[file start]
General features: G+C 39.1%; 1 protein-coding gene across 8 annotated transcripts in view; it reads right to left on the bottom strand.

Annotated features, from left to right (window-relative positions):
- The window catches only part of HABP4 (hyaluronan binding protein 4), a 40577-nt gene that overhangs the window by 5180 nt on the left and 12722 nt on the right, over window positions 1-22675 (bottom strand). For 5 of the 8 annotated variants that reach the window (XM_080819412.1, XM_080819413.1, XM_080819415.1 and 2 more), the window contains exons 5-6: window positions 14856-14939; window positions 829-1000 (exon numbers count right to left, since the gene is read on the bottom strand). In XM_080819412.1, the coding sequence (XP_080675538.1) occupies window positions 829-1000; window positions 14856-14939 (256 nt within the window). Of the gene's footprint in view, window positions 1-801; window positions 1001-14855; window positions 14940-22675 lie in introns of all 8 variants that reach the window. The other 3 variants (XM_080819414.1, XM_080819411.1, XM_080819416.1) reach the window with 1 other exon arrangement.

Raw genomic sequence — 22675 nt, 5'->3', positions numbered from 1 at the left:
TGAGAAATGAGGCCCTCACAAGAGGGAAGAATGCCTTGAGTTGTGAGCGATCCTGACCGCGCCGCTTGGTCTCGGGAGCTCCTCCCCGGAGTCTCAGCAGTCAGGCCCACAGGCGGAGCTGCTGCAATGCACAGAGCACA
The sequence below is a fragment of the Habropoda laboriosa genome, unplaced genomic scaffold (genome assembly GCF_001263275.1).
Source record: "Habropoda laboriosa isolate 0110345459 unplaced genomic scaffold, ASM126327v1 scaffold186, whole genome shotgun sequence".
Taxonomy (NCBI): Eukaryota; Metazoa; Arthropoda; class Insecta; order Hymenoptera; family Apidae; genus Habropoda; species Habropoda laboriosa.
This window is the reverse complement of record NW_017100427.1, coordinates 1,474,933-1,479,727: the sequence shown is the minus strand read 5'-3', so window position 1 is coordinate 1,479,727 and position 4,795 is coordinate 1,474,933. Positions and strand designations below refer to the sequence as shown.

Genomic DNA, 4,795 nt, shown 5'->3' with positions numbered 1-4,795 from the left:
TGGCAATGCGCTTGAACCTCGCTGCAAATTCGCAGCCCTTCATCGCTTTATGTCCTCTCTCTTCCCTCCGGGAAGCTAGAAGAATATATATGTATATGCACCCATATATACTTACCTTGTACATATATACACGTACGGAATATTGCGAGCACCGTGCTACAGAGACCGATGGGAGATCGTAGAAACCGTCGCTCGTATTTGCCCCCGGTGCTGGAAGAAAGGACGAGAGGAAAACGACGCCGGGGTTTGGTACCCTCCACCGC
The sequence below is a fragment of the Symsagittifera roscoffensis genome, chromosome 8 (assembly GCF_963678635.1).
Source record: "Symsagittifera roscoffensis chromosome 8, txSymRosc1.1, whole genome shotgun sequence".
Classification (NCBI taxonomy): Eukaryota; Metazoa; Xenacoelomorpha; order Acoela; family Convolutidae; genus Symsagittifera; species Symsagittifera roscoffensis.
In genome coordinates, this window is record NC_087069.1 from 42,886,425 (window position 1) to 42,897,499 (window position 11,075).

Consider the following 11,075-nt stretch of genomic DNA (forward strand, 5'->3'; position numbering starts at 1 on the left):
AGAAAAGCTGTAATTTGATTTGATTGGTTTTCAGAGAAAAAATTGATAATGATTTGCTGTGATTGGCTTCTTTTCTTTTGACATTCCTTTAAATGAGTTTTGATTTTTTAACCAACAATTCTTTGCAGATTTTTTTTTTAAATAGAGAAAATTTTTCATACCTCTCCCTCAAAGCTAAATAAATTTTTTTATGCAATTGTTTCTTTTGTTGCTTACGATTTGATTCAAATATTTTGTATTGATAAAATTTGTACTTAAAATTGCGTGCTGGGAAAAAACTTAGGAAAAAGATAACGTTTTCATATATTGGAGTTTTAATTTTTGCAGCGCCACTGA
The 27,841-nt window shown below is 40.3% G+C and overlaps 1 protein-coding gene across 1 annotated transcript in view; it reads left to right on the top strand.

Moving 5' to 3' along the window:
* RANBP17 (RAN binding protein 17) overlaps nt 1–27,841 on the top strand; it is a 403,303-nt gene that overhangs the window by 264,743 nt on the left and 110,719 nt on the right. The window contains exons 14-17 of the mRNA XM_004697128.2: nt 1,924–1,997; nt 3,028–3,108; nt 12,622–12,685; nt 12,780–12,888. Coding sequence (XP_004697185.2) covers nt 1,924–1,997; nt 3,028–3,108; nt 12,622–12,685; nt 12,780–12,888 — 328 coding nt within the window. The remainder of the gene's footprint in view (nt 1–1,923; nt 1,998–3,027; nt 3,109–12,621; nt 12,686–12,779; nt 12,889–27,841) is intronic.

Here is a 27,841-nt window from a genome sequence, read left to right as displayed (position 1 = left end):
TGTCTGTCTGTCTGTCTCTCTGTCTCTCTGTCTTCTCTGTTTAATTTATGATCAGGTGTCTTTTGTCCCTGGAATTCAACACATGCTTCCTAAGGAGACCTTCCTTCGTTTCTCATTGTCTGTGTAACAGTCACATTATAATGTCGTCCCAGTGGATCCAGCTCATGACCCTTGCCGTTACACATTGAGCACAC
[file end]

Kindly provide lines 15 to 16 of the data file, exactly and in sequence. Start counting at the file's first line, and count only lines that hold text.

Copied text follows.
In genome coordinates, this window is record NC_087069.1 from 42,886,425 (window position 1) to 42,897,499 (window position 11,075).

Consider the following 11,075-nt stretch of genomic DNA (forward strand, 5'->3'; position numbering starts at 1 on the left):